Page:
All these arguments and discussions, however, led to a more agreeable result than Tchitchikov could possibly have expected, that is, to the rumour that he was neither more nor less than a millionaire. The people of the town had already, as we have seen in the first chapter, taken a great liking to Tchitchikov, and after this rumour spread among them, their liking for him was even greater. Though, to tell the truth, they were all good-natured people, got on well together, and behaved in a friendly way to each other, and indeed, there was a peculiar note of kindliness and good humour in their conversation: 'My dear friend, Ilya Ilyitch!' … 'I say, Antipator Zaharyevitch, old man!' … 'You are drawing the long bow, Ivan Grigoryevitch, my precious.' … When addressing Ivan Andreyevitch, people always added: 'Sprechen Sie Deutsch,[1] Ivan Andreitch.' … In short they were all like one family. Many of them had some degree of culture; the president of the court of justice knew by heart Zhukovsky's 'Ludmila,' which was then a great novelty, and recited many passages in masterly fashion, especially 'The forest sleeps, the valley slumbers,' and the word 'Tchoo!' so that they really seemed to see the valley slumbering; for greater effect he actually closed his eyes at the passage. The postmaster was more devoted to philosophy and read diligently even at night, Young's Night Thoughts and The Key to the Mysteries of Nature, by Eckartshausen, from which he copied out very long extracts; but no one knew what they were about. He was however a wit, flowery in his language, and fond as he expressed it of flavouring his words. And he did flavour his words with a number of all sorts of little phrases such as: 'My dear sir, you know, you understand, you can fancy, as regards, so to say, in a certain sense,' and so on, which he scattered freely about him; he flavoured his language also rather successfully by winking and screwing up one eye, which gave a very biting expression to many of his satirical allusions. The others were all more or less cultured people, one read Karamzin, another read the Moscow News, while there were others who actually read nothing at all. Some were the sort of men who need a kick to make them rise to anything; others were simply sluggards lying all their lives on one side, as the saying is, and it would have been a waste of time to lift them up, they wouldn't have stood up under any circumstances. As far as health and appearance goes, they were all, as we have said already, sound people, there wasn't one consumptive among them. They were all of the kind to whom wives in moments of tender tête-à-tête use such endearing epithets as 'tubby,' 'fatty,' 'chubby,' 'dumpling,' 'zou-zou,' and so on. But, take them all in all, they were a good-natured set, full of hospitality, and a man who had eaten their salt or spent the evening playing whist with them was at once near and dear to them, and Tchitchikov, with his fascinating qualities and manners, and his real understanding of the great secret of pleasing was, of course, especially so. They had grown so fond of him that he did not know how to tear himself from the town; he heard nothing but: 'Come, a week, just one short week more, you must stay with us, Pavel Ivanovitch!' In fact he was, as the saying is, carried along in triumph. But incomparably more remarkable (truly a marvel!) was the impression which Tchitchikov made upon the ladies. To make even a partial explanation of it, one would have to say a great deal of the ladies themselves, of their society and their surroundings, to describe in living colours, as it is called, their spiritual qualities; but that is very difficult for the author. On the one hand he is restrained by his unbounded respect for the spouses of the higher officials, and on the other hand … on the other hand, it is simply too difficult. The ladies of the town of N. were … no, I really can't: I really feel shy. What was most remarkable in the ladies of the town of N. was … It is positively strange my pen refuses to move, as though it were weighted with lead. So be it: it seems I must leave the painting of their characters to some one whose colours are more vivid, and who has a greater variety on his palette; while I confine myself to a few words about their exterior and their superficial characteristics. The ladies of the town of N. were what is called presentable, and in that respect one may boldly hold them up as an example to all others. As regards deportment, elevation of tone, observance of etiquette and of a multitude of the most refined rules of propriety, and, above all, as regards following the fashion to its minutest details, they actually surpassed the ladies of Petersburg and Moscow. They dressed with great taste, and drove about the town in carriages, with a footman perched up behind, in a livery with gold lace on it, as prescribed by the latest fashion. A visiting card, even if it were written on a two of clubs or an ace of diamonds, was a very sacred thing. Two ladies, great friends and even relations, were completely estranged on account of a card, just because one of them had somehow failed to return a call. And in spite of all the efforts of their husbands and relations to reconcile them afterwards, it appeared that one may do anything else in the world, but that one thing is impossible—to reconcile two ladies who have quarrelled over failure to leave a card. And so the two ladies were left, 'mutually indisposed' as the society of the town expressed it. The question of precedence also gave rise to many violent scenes, inspiring sometimes in their husbands a chivalrous and noble-minded conception of the duty of championing them. Duels of course did not occur because the gentlemen were all in the civil service, but on the other hand they tried to play each other nasty tricks where-ever possible, and that as every one knows, is sometimes worse than any duel. In moral principles the ladies of N. were severe, full of noble indignation at everything vicious, and every form of depravity, and they punished every weakness without mercy. If what is known as a 'thing or two' did occur, it was kept dark so that there was no outward sign of its having occurred; every dignity was preserved and the husband himself was so well primed, that if he did see a 'thing or two,' or heard of it, he responded mildly and reasonably with the popular saying: What does it matter to any one else, if the godfather sits with the godmother?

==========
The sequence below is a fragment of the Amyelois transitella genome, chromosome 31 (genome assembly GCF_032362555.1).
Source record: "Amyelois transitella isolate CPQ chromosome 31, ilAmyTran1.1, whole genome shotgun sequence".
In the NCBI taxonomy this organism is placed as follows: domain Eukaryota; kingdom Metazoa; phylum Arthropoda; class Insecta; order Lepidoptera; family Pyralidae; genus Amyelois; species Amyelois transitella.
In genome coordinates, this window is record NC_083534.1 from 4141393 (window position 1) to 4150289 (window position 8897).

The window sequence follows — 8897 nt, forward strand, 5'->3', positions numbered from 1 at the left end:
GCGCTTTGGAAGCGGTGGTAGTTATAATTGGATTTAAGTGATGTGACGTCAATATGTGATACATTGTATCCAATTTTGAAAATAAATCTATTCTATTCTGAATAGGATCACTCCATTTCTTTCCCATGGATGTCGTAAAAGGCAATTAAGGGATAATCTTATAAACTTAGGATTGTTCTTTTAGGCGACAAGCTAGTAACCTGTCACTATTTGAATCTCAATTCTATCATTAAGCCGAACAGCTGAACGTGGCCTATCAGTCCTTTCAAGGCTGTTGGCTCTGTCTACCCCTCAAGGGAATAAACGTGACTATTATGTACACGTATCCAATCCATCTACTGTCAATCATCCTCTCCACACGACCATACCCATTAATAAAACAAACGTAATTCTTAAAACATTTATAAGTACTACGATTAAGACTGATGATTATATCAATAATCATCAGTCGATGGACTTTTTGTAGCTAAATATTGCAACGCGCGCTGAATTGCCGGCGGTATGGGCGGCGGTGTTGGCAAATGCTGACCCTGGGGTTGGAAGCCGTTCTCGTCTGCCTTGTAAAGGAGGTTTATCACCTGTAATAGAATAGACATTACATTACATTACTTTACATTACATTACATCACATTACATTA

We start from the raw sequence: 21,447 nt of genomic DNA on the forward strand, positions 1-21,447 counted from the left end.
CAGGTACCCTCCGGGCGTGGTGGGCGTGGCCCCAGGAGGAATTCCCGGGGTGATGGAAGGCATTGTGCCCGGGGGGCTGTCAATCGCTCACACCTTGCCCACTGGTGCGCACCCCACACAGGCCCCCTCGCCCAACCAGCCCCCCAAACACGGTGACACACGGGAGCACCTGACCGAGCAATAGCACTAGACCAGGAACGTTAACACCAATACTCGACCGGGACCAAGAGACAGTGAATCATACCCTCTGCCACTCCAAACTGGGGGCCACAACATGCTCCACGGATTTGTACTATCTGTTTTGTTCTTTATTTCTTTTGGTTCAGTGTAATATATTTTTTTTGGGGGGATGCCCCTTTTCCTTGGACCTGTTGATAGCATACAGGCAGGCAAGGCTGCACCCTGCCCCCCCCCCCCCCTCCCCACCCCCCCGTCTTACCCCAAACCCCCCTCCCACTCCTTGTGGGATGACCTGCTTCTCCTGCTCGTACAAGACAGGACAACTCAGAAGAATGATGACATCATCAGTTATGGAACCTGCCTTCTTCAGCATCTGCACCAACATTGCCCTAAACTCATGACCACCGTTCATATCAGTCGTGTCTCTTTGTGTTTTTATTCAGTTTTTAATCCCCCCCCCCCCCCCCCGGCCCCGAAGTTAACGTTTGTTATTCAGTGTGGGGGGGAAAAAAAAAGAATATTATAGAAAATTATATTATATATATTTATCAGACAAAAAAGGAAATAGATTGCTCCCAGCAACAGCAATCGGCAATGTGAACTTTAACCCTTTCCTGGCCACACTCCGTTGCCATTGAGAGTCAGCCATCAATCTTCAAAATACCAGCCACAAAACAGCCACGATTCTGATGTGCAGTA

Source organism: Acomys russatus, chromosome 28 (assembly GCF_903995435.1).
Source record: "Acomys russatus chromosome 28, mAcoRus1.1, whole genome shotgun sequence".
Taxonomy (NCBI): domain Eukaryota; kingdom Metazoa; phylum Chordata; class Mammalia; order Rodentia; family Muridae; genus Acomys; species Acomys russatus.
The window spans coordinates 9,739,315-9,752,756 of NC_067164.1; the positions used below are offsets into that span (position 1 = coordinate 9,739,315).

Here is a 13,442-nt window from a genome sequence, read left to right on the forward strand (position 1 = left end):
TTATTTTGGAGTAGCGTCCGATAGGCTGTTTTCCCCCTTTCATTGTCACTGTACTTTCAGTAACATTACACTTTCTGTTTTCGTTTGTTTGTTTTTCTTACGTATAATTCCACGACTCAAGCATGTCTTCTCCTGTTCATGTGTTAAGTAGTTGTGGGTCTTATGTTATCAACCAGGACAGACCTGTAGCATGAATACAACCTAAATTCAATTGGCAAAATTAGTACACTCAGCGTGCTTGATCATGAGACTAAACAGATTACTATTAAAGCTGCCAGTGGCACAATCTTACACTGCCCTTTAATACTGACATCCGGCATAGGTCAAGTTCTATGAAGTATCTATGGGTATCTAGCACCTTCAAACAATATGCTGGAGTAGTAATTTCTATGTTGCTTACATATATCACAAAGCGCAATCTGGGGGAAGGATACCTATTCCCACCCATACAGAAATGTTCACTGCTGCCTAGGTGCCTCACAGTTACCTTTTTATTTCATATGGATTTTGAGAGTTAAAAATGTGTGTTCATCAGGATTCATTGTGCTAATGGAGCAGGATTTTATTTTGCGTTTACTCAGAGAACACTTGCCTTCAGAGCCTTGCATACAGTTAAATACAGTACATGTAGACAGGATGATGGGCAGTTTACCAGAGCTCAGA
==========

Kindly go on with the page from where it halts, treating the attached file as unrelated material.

Another thing I must mention about the ladies of N. is that, like many Petersburg ladies, they were distinguished by great niceness and propriety in their choice of words and expressions. They never said: 'I blew my nose, I got into a sweat, I spat,' but used instead some such expression as: 'I made use of my handkerchief.' It was out of the question to say under any circumstances 'that glass or that plate stinks,' or even to say anything that would suggest it; they said instead 'that glass is not quite agreeable,' or something of the sort. To refine and elevate the Russian language, fully half the words in it were rejected from their vocabulary, and so it was very often necessary to have recourse to French; but in French it was quite a different matter; in that language they permitted themselves expressions far coarser than those mentioned above. So much for what may be said of the ladies of N., speaking superficially. Though, of course, if one were to look more deeply, many other things would be discovered, but it is very dangerous to look too deeply into the feminine heart.